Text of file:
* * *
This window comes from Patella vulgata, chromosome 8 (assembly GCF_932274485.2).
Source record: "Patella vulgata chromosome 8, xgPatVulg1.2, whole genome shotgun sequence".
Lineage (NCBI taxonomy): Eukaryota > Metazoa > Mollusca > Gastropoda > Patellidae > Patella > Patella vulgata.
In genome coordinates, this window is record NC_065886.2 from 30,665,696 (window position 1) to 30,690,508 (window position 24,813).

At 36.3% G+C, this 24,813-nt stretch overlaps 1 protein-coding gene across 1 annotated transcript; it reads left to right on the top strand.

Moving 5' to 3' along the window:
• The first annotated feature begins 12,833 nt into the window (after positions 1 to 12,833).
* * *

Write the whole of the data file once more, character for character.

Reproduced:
This window comes from Patella vulgata, chromosome 8 (assembly GCF_932274485.2).
Source record: "Patella vulgata chromosome 8, xgPatVulg1.2, whole genome shotgun sequence".
Lineage (NCBI taxonomy): Eukaryota > Metazoa > Mollusca > Gastropoda > Patellidae > Patella > Patella vulgata.
In genome coordinates, this window is record NC_065886.2 from 30,665,696 (window position 1) to 30,690,508 (window position 24,813).

At 36.3% G+C, this 24,813-nt stretch overlaps 1 protein-coding gene across 1 annotated transcript; it reads left to right on the top strand.

Moving 5' to 3' along the window:
• The first annotated feature begins 12,833 nt into the window (after positions 1 to 12,833).